Christmas Birding in the Comox Valley

For the second time in four years, I spent Christmas of 2013 on Vancouver Island, and had some good opportunities to do some bird photography while I was there.

The Comox valley is situated on Vancouver Island’s east side, on the Strait of Georgia, about 100 kilometers northwest of Nanaimo, British Columbia. You might remember the Comox from the winter of 2012/2013, where a vagrant Citrine Wagtail decided it would attempt to overwinter there in a farmer’s field. I always enjoy my trips to the Comox area, especially in winter, as it’s a bit of a break from the cold, snow, and dull colors of home back in Calgary.

The Comox valley is unique in both its proximity to the ocean, but also in its fairly typical coastal old-growth forest habitat, with plenty of very large pine and spruce trees around. These quickly rise up to the magnificence of Mt. Washington, at 1585 meters, which serves to provide a bit of an early sunset, especially in the depths of late December.

There are a huge number of good places to bird in the area, as evidenced by this eBird Hotspot map of the area. I’ve visited a good number of these spots over the past couple of years, but I do have my favourites.

Comox Valley eBird Hotspots

Comox Valley eBird Hotspots

The Courtenay River Estuary has always been a very productive spot for me to bird. It’s where I have found quite a few life birds, and the best way I’ve found to explore the estuary between mid-morning and afternoon is by walking the Courtenay Riverway Heritage Walk, especially on a sunny day, where you’ll have the sun at your back, and good light on the birds.

Courtenay River Estuary December 2013

Courtenay River Estuary
December 2013

Along this stretch of pathway, you’ll be hard pressed to miss the many Fox Sparrows, Pacific and Bewick’s Wrens, Song Sparrows, and you might even get a lucky sighting of an overwintering Ruby-crowned Kinglet, which came as quite the surprise to me!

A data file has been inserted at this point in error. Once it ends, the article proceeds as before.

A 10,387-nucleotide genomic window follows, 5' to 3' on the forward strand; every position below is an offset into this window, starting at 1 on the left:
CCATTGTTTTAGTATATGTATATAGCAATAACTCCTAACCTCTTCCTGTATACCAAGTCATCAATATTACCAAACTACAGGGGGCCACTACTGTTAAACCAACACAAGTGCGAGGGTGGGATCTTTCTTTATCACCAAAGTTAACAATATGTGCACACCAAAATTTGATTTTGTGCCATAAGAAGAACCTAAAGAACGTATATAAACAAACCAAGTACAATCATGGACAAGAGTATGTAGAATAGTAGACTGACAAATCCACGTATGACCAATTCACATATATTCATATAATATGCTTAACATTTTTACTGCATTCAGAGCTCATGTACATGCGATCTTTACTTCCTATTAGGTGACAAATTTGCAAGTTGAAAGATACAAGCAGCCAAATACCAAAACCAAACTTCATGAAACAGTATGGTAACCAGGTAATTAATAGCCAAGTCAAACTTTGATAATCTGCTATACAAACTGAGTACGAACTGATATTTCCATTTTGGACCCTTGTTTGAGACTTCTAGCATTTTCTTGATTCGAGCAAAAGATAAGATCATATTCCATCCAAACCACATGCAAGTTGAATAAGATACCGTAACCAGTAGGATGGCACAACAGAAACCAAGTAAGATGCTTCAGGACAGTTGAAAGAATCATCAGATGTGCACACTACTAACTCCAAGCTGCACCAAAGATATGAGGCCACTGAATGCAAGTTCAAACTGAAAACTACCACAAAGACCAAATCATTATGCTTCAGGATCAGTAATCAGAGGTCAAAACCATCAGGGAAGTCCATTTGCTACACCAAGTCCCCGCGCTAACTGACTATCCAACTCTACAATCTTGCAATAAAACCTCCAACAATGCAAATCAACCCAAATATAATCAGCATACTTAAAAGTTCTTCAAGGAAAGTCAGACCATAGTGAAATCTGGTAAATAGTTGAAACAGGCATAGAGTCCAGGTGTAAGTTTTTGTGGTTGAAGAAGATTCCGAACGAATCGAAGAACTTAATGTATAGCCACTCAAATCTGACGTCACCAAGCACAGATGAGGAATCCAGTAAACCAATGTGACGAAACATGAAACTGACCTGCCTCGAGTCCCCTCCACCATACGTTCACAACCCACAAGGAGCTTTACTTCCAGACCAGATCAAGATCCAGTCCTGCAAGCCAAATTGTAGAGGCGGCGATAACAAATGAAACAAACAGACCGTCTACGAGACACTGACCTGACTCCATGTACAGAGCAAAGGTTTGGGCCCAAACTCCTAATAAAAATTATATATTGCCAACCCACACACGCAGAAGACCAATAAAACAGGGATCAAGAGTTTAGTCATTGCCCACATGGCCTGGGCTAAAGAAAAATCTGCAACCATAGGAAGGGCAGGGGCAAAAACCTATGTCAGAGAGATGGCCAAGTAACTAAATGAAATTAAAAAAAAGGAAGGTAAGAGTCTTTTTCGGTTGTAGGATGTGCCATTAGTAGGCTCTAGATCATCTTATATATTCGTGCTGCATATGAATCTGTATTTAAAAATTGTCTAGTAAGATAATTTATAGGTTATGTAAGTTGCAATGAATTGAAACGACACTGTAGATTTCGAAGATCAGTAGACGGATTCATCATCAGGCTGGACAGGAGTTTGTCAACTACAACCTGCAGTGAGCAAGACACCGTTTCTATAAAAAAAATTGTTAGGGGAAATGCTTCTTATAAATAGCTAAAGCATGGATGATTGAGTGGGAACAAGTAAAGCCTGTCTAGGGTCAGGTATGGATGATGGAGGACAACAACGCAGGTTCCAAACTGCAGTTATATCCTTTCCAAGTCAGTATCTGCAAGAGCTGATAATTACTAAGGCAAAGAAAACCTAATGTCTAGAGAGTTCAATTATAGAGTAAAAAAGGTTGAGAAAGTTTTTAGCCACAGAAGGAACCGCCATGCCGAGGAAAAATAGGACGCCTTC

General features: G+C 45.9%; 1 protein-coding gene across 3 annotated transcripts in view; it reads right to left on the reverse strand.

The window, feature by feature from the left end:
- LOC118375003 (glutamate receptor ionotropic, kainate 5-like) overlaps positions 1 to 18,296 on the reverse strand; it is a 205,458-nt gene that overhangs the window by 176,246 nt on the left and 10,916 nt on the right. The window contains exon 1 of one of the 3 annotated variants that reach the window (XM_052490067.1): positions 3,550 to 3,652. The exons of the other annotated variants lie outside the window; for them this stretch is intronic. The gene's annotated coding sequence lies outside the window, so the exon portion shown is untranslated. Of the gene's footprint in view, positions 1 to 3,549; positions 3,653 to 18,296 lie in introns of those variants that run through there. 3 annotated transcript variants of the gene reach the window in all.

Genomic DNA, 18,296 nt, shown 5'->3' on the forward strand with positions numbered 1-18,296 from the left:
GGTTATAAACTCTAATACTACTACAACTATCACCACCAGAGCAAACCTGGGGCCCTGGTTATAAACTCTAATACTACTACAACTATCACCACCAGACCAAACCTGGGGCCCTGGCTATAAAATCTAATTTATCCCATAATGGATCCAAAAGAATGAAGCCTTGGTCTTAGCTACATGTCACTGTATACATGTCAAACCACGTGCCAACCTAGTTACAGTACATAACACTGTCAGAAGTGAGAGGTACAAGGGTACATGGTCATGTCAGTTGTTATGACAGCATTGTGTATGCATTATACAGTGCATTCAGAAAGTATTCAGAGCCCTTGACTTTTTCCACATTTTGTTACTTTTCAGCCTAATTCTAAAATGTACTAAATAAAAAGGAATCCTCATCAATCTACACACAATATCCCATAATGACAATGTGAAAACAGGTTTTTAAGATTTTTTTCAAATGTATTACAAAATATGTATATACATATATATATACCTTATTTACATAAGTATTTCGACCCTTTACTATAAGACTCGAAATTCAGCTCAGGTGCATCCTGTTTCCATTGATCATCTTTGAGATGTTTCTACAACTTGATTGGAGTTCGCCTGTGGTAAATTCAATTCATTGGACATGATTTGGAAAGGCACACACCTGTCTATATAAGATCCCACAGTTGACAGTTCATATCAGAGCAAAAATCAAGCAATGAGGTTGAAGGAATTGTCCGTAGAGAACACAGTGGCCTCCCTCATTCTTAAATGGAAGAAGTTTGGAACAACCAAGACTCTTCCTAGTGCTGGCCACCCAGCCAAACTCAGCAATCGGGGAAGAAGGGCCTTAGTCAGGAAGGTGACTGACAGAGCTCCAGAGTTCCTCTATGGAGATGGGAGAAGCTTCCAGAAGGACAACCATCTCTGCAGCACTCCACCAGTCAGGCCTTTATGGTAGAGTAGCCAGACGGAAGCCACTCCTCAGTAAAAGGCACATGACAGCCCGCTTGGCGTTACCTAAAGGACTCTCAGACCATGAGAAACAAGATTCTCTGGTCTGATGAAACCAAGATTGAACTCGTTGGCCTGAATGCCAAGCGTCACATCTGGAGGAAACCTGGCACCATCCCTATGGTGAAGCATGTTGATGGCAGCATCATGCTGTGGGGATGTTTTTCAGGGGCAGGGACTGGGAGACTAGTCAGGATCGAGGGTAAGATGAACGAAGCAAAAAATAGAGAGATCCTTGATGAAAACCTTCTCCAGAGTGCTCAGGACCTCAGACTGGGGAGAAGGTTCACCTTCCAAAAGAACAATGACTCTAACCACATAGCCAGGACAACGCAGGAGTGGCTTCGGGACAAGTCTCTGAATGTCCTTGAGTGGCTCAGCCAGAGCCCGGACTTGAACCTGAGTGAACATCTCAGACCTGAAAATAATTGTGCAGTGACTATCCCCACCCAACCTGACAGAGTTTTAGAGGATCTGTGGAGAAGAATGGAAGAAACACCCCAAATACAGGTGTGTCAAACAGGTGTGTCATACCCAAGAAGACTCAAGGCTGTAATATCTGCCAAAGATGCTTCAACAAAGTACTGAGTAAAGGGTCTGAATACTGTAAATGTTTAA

Fox Sparrow Courtenay, British Columbia December 2013

Fox Sparrow (Sooty ssp.)
Courtenay, British Columbia
December 2013

Pacific Wren Courtenay, British Columbia December 2013

Pacific Wren
Courtenay, British Columbia
December 2013

Ruby-crowned Kinglet Courtenay, British Columbia December 2013

Ruby-crowned Kinglet
Courtenay, British Columbia
December 2013

Song Sparrow Courtenay, British Columbia December 2013

Song Sparrow (Pacific NW ssp.)
Courtenay, British Columbia
December 2013

Bewick's Wren Courtenay, British Columbia December 2013

Bewick’s Wren
Courtenay, British Columbia
December 2013

Chestnut-backed Chickadee Courtenay, British Columbia December 2013

Chestnut-backed Chickadee
Courtenay, British Columbia
December 2013

It’s almost impossible to miss the abundance of Bald Eagles about, and I happened upon this pair eyeing up some Glaucous-winged and Herring Gulls during a fairly intense mid-afternoon rain shower on my last day in the valley.

immature Bald Eagle Courtenay, British Columbia December 2013

immature Bald Eagle
Courtenay, British Columbia
December 2013

Adult Bald Eagle Courtenay, British Columbia December 2013

Adult Bald Eagle
Courtenay, British Columbia
December 2013

Being a town right on the ocean, there are always a few surprises to be found. While running some errands one day, I took a bit of a walk around the Comox Marina, and a pathway that runs behind some of the houses turned up a couple of hardy Anna’s Hummingbirds, and yet another lifer, this Golden-crowned Sparrow, which unfortunately appears to be suffering from a deformity of its lower mandible.

Golden-crowned Sparrow Comox, British Columbia December 2013

Golden-crowned Sparrow
Comox, British Columbia
December 2013

Anna's Hummingbird Comox, British Columbia December 2013

Anna’s Hummingbird
Comox, British Columbia
December 2013